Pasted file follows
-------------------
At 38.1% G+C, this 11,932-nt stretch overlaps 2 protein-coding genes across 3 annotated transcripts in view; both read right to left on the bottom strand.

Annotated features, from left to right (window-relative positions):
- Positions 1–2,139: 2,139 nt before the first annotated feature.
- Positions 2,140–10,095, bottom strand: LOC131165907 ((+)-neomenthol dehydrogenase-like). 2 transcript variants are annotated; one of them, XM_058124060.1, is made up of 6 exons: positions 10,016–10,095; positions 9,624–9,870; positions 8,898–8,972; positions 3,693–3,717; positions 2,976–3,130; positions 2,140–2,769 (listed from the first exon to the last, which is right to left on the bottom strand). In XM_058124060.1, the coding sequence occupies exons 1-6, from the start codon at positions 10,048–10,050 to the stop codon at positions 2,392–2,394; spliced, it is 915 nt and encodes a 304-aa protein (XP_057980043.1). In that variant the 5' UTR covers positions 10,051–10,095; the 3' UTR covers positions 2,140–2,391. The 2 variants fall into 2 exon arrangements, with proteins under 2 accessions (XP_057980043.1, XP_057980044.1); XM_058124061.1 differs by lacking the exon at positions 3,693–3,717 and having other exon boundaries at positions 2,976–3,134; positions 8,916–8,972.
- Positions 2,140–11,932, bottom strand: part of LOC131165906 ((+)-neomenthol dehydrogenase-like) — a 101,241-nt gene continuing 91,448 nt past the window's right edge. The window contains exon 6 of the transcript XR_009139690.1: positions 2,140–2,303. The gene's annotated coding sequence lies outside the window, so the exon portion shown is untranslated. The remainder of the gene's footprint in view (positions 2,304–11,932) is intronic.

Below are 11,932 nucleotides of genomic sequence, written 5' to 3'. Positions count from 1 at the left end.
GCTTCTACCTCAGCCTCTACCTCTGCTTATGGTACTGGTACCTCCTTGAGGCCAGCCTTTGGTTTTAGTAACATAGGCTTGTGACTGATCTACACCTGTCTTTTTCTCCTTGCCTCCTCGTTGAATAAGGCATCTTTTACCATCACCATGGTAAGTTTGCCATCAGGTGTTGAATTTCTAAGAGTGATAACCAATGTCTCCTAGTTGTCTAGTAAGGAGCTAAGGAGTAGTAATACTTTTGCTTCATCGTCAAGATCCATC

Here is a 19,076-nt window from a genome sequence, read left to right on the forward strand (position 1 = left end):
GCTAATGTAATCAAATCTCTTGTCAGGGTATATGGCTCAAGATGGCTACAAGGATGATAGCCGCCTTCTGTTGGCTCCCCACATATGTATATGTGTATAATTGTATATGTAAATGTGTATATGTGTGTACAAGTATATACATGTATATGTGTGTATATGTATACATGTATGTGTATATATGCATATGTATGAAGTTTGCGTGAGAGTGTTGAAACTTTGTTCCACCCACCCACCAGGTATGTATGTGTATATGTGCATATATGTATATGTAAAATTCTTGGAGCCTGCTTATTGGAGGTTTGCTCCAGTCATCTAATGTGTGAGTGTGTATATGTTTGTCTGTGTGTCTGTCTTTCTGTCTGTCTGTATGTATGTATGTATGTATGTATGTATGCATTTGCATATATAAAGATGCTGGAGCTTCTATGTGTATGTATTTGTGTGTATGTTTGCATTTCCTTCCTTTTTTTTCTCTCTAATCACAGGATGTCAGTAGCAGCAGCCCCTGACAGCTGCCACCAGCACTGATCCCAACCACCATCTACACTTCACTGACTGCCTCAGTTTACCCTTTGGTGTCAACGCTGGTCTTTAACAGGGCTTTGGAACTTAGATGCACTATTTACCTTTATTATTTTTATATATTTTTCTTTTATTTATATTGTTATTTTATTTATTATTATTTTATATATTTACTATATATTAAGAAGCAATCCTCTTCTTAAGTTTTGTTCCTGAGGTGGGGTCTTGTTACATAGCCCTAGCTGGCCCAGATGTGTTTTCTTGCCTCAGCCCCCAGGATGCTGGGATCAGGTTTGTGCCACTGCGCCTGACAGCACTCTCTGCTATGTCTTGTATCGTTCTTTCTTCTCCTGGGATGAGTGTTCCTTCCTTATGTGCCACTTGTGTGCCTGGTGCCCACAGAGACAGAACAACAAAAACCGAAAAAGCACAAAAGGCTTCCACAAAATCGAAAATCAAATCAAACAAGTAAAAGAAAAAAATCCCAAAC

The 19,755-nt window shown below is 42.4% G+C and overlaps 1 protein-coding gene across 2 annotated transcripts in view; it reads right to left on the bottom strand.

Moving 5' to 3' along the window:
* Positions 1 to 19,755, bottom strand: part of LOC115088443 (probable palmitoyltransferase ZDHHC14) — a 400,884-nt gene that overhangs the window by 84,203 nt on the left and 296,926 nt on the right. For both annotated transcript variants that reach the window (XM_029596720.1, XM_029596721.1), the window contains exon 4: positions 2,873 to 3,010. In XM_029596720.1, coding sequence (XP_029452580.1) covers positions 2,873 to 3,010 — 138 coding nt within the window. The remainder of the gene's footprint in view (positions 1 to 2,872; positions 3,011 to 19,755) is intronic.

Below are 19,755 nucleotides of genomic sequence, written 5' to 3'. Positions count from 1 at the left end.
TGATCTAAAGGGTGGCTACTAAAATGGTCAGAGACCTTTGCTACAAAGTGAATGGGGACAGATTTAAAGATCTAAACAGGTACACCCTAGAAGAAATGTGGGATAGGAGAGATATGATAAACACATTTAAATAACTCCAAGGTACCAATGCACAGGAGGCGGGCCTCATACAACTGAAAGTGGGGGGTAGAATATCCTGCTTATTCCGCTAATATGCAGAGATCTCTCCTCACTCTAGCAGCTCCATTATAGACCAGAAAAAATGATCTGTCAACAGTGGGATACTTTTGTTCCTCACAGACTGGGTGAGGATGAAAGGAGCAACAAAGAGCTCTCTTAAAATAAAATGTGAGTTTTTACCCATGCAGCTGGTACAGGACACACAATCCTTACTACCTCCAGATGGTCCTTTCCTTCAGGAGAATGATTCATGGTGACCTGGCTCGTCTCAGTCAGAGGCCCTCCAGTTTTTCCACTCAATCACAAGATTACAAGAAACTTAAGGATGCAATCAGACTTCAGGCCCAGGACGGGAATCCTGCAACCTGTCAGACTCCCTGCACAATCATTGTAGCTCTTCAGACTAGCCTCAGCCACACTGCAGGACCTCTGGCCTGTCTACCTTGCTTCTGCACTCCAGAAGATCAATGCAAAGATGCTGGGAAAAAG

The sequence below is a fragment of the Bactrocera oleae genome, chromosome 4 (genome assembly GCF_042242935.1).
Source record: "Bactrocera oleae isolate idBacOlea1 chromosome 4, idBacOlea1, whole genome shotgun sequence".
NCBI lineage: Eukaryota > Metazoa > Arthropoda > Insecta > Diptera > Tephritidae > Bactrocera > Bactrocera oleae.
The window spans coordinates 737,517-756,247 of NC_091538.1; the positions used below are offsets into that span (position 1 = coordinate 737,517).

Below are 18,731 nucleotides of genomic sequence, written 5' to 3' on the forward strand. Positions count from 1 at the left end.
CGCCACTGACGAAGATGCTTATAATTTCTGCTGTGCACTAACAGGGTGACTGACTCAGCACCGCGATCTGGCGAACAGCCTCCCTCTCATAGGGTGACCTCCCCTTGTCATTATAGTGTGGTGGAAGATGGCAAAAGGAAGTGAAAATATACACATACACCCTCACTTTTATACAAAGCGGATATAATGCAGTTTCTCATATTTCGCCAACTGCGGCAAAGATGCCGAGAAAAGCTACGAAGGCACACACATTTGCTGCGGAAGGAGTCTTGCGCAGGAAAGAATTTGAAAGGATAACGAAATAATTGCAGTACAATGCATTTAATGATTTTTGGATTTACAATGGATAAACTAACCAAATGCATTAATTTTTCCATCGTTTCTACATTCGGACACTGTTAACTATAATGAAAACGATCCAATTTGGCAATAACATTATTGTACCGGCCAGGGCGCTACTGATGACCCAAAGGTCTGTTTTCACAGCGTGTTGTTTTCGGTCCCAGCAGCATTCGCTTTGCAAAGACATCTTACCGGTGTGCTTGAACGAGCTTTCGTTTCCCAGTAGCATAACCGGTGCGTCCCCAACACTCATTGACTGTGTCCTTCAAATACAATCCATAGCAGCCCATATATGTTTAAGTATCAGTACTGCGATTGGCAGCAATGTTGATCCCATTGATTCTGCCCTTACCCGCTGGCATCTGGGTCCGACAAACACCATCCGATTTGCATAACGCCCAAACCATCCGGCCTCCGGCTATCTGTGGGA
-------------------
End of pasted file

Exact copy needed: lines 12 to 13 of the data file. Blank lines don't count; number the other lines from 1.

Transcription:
* Positions 1 to 19,755, bottom strand: part of LOC115088443 (probable palmitoyltransferase ZDHHC14) — a 400,884-nt gene that overhangs the window by 84,203 nt on the left and 296,926 nt on the right. For both annotated transcript variants that reach the window (XM_029596720.1, XM_029596721.1), the window contains exon 4: positions 2,873 to 3,010. In XM_029596720.1, coding sequence (XP_029452580.1) covers positions 2,873 to 3,010 — 138 coding nt within the window. The remainder of the gene's footprint in view (positions 1 to 2,872; positions 3,011 to 19,755) is intronic.

Below are 19,755 nucleotides of genomic sequence, written 5' to 3'. Positions count from 1 at the left end.